VOL. 126 | NO. 18 | Thursday, January 27, 2011
Memphis Mayor A C Wharton Jr. set the stage Thursday for a coming budget proposal that will include cuts in spending and reductions in services.
Biz reset could come following Obama’s address
For several Memphis business leaders, the tone and message of Tuesday night’s State of the Union speech reflected a president extending an olive branch to corporate America and hitting the reset button on a relationship that’s been noticeably strained for two years.
Each year, members of the advertising profession select one of their own for the highest recognition the American Advertising Federation Memphis can give.
In the past Memphis has been named in top 10 lists for murder, obesity, lack of education and lower standards of women’s health.
When visitors entered Memphis Brooks Museum of Art’s Who Shot Rock & Roll exhibition last summer, they were handed an iPod Touch outfitted with an audio-guided tour of the exhibit’s iconic images.
Memphis companies and entrepreneurs hungry to enter new markets have a vast opportunity waiting for them in China, a land of more than one billion people who increasingly have money to burn.
Two years into an aggressive reform agenda for the Memphis City Schools system, MCS Superintendent Dr. Kriner Cash had a lot of points to cover on the next phase of that reform. But a lot of frustration came through as well this week.
The Leadership Academy on Thursday hosts the latest installment in its Celebrate What’s Right Luncheon series from noon to 1:30 p.m. at the Holiday Inn University of Memphis, 3700 Central Ave.
Being legal counsel for a school system is not for the faint of heart.
Ray’s Take: At the corner of Forest Hill-Irene and Winchester roads, two silos stand side by side. Nothing connects them but the vines that grow rampant in summer’s heat.
How successful are you when interacting with others? A brief lesson on open and closed systems could improve your potential to build stronger interpersonal connections. This, in turn, will help you build a successful business.
Words are the toys of a civilized world. Playing with them often results in good will and better friendships.
NASHVILLE (AP) – Republican Bill Haslam spent five times as much as his Democratic rival Mike McWherter in the Tennessee governor's race.
CHATTANOOGA (AP) – With meth lab busts up in Tennessee, records also show a substantial increase in the number of affected children, including the count of those abruptly taken into protective custody.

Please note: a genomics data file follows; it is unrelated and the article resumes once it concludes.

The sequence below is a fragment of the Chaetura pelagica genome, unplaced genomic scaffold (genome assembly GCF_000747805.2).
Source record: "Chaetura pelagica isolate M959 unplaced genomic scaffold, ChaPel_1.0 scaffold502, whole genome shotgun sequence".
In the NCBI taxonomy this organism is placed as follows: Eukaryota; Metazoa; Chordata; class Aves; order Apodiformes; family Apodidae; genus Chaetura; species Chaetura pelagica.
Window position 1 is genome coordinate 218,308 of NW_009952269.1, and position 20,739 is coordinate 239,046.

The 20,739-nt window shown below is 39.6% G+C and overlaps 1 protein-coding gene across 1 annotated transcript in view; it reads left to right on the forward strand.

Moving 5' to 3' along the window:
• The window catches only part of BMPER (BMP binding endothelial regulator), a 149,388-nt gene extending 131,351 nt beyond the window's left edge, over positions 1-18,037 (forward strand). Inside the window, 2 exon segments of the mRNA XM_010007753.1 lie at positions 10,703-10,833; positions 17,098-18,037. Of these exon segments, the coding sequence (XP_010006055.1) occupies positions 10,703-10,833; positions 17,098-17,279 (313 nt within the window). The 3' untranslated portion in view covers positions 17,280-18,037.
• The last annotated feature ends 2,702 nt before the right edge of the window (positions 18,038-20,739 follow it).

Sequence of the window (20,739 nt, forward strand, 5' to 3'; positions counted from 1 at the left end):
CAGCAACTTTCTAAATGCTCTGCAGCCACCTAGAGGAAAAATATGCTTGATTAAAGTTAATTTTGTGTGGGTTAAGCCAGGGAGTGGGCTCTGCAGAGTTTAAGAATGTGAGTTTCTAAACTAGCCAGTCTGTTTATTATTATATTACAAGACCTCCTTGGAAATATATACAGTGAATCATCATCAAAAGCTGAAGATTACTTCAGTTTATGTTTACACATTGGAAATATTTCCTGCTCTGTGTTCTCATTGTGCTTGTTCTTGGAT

JACKSON, Miss. (AP) – Regional banker Trustmark Corp. said it nearly doubled its fourth-quarter profit from a year ago as the company recorded declines in bad loans and cut its exposure to Florida real estate problems.
WASHINGTON (AP) – Buyers purchased the fewest number of new homes last year on records going back 47 years.
NEW YORK (AP) – Valero Energy Corp. said Wednesday its fourth-quarter loss narrowed as demand for fuel and other refined petroleum products picked up.
DETROIT (AP) – General Motors says its board is declaring a quarterly dividend of about 64.7 cents per share on its Series B mandatory convertible junior preferred stock.
NEW YORK (AP) — The Dow Jones industrial average broke through 12,000 for the first time in two and half years Wednesday but edged lower in afternoon trading.
MANITOWOC, Wis. (AP) – President Barack Obama campaigned vigorously for his revamped economic message Wednesday, warning that other countries have been grasping for first place in the global marketplace as the U.S. fell down on the job.
WASHINGTON (AP) – The Federal Reserve said Wednesday that the economy isn't growing fast enough to lower unemployment and must press ahead with its $600 billion Treasury bond-purchase program.
WASHINGTON (AP) – The House has voted to abolish the system of partial federal funding for presidential campaigns.
WASHINGTON (AP) – A Treasury Department official said Wednesday that the financial regulatory law enacted last summer will help the government avoid future bailouts, deflecting criticism that those risks have grown since the financial crisis.
WASHINGTON (AP) — A continuing weak economy and last month's bipartisan tax cut legislation will drive the government's deficit to a record $1.5 trillion this year, a new government estimate predicts.